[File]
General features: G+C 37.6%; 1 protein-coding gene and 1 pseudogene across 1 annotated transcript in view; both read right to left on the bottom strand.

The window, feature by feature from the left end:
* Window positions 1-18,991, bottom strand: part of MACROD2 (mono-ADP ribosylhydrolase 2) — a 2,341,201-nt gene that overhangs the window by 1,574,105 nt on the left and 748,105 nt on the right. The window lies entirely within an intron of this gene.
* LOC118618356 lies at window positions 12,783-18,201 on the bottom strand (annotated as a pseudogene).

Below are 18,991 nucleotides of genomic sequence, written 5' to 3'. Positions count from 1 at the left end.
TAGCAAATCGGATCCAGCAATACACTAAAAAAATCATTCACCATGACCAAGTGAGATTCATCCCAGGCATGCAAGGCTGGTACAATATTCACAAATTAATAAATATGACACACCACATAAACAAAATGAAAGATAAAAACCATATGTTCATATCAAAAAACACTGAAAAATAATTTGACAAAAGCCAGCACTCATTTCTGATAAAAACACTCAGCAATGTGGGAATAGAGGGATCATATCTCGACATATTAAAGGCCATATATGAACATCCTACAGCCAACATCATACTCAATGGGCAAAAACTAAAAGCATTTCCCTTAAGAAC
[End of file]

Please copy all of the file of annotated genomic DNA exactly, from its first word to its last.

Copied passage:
General features: G+C 37.6%; 1 protein-coding gene and 1 pseudogene across 1 annotated transcript in view; both read right to left on the bottom strand.

The window, feature by feature from the left end:
* Window positions 1-18,991, bottom strand: part of MACROD2 (mono-ADP ribosylhydrolase 2) — a 2,341,201-nt gene that overhangs the window by 1,574,105 nt on the left and 748,105 nt on the right. The window lies entirely within an intron of this gene.
* LOC118618356 lies at window positions 12,783-18,201 on the bottom strand (annotated as a pseudogene).

Below are 18,991 nucleotides of genomic sequence, written 5' to 3'. Positions count from 1 at the left end.
TAGCAAATCGGATCCAGCAATACACTAAAAAAATCATTCACCATGACCAAGTGAGATTCATCCCAGGCATGCAAGGCTGGTACAATATTCACAAATTAATAAATATGACACACCACATAAACAAAATGAAAGATAAAAACCATATGTTCATATCAAAAAACACTGAAAAATAATTTGACAAAAGCCAGCACTCATTTCTGATAAAAACACTCAGCAATGTGGGAATAGAGGGATCATATCTCGACATATTAAAGGCCATATATGAACATCCTACAGCCAACATCATACTCAATGGGCAAAAACTAAAAGCATTTCCCTTAAGAAC